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item Pantin Jackwood, Mary
item Swayne, David
item Suarez, David
item Beck, Joan
item Spackman, Erica

Submitted to: Research Conference on Orthomyxoviruses
Publication Type: Abstract Only
Publication Acceptance Date: 6/13/2005
Publication Date: 7/28/2005
Citation: Pantin Jackwood, M.J., Swayne, D.E., Suarez, D.L., Beck, J.R., Spackman, E. 2005. Pathogenicity of four different H5N1 avian influenza viruses in ducks [abstract]. Research Conference on Orthomyxoviruses p.47.

Interpretive Summary:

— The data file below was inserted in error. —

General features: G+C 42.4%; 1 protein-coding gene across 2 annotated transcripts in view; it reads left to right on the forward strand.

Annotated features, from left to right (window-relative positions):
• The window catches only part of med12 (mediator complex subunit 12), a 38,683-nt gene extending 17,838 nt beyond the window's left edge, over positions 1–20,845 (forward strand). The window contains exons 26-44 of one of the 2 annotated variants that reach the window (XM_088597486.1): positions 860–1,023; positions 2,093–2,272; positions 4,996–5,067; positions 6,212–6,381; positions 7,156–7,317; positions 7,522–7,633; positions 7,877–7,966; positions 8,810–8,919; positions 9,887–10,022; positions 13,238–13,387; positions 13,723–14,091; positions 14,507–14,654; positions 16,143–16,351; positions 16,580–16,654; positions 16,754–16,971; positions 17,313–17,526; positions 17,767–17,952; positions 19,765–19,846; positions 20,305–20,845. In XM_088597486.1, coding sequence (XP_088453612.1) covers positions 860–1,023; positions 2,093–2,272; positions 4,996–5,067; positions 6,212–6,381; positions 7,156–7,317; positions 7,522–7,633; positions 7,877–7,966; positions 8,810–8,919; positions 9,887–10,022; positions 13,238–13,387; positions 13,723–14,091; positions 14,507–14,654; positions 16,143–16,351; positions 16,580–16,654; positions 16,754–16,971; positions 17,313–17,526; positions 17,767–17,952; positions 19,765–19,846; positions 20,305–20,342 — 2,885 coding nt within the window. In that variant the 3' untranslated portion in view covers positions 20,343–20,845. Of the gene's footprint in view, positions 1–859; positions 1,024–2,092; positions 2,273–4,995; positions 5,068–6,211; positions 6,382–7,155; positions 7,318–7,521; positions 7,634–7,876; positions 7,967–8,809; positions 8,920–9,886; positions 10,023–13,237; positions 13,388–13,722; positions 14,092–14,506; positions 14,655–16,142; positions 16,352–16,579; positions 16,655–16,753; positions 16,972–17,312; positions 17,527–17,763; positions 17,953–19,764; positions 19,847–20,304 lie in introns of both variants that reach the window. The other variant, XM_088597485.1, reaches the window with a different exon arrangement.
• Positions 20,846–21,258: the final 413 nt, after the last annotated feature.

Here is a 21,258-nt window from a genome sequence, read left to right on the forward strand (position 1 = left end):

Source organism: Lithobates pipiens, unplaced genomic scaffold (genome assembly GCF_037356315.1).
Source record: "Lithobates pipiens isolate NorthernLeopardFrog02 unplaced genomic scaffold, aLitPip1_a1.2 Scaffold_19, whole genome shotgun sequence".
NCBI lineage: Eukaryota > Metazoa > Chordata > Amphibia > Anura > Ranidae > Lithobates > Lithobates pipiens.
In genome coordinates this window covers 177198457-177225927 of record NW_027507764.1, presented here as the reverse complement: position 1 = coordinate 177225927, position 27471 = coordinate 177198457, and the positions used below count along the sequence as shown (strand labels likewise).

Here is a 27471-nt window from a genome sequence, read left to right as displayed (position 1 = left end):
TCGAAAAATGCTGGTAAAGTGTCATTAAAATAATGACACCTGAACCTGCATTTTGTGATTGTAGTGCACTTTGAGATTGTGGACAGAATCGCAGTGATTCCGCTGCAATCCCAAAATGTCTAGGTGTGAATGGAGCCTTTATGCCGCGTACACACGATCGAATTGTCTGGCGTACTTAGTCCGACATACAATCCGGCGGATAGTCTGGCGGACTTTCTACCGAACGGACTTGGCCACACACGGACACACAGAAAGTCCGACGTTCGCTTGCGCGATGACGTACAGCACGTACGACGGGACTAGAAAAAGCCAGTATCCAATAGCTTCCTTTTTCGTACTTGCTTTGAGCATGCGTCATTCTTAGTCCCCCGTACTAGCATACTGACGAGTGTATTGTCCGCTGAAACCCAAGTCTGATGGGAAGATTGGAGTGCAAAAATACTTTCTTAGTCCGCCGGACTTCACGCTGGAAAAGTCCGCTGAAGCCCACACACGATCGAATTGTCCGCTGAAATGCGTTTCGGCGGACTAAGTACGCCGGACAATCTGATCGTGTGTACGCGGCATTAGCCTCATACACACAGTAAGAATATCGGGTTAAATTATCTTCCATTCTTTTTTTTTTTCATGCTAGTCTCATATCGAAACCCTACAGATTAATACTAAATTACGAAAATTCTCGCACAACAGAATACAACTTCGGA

Technical Abstract: Ducks and other wild aquatic birds are the natural reservoir of influenza type A viruses. Until recently, none of the highly pathogenic H5N1 viruses had been shown to produce disease in ducks. However, in 2002 a pathogenic H5N1 outbreak among waterfowl and wild birds occurred in Hong Kong causing the death of many resident avian species. In order to assess the pathogenicity and transmission potential in ducks of these new viruses, we studied the clinical disease, gross and histologic lesions, and distribution of viral antigen in 2-week-old white Pekin ducks inoculated intranasally with one of four Asian origin H5N1 highly pathogenic Avian Influenza (HPAI) viruses. The viruses examined were: A/Vietnam/1203/04 and A/Prachinbury/6231/04, isolated from human cases of HPAI in Vietnam and Thailand respectively, and A/Crow/Thailand/04 and A/Egret/HK/757.2/02. Ducks inoculated with A/Vietnam/1203/04, A/Crow/Thailand/04 and A/Egret/HK/757.2/02 developed acute disease, including severe neurological dysfunction and death. A/Vietnam/1203/04 and A/Egret/HK/757.2/02 killed 7 out of 8 ducks within 10 days, and A/Crow/Thailand/04 killed 8 out of 8, with a median death time (MDT) for all viruses between 4.1- 4.5 days after inoculation. Grossly, the birds were dehydrated. Small thymus, splenomegly, and ischemic necrosis of beak and toes were observed. Histologic lesions were present in multiple organs and consisted mostly of necrosis and inflammation. The brain, lungs, heart, pancreas, skeletal muscle, and adrenal glands were the most consistently affected and viral antigen was most often detected by immunohistochemistry in the parenchyma of these organs. A/Prachinbury/6231/04 killed 3 out of 8 ducks within 10 days, producing mild depression and affecting body weight gain, but not inducing neurological signs. The MDT was 6.3 days and gross lesions consisted mostly of enlarged and flaccid heart and serous exudates in body cavities. All four viruses studied were isolated from oropharyngeal and cloacal swabs, with mean viral titers between 3.7 and 5.8 log10EID50/ml and 1.36 and 2.36 log10EID50/ml respectively at 3 days post inoculation (dpi). Viruses were also isolated from brain, heart, lung and muscle tissues collected at 2 dpi. Contact birds introduced 2 days after inoculating the initial group also got infected and died demonstrating efficient transmission for all the viruses studied. These results confirm that some of the circulating H5N1 isolates are capable of causing disease in ducks, with three of the four isolates studied inducing severe neurological signs. Consequences of this change in pathogenicity and its role in the transmission and evolution of HPAI will need to be further evaluated.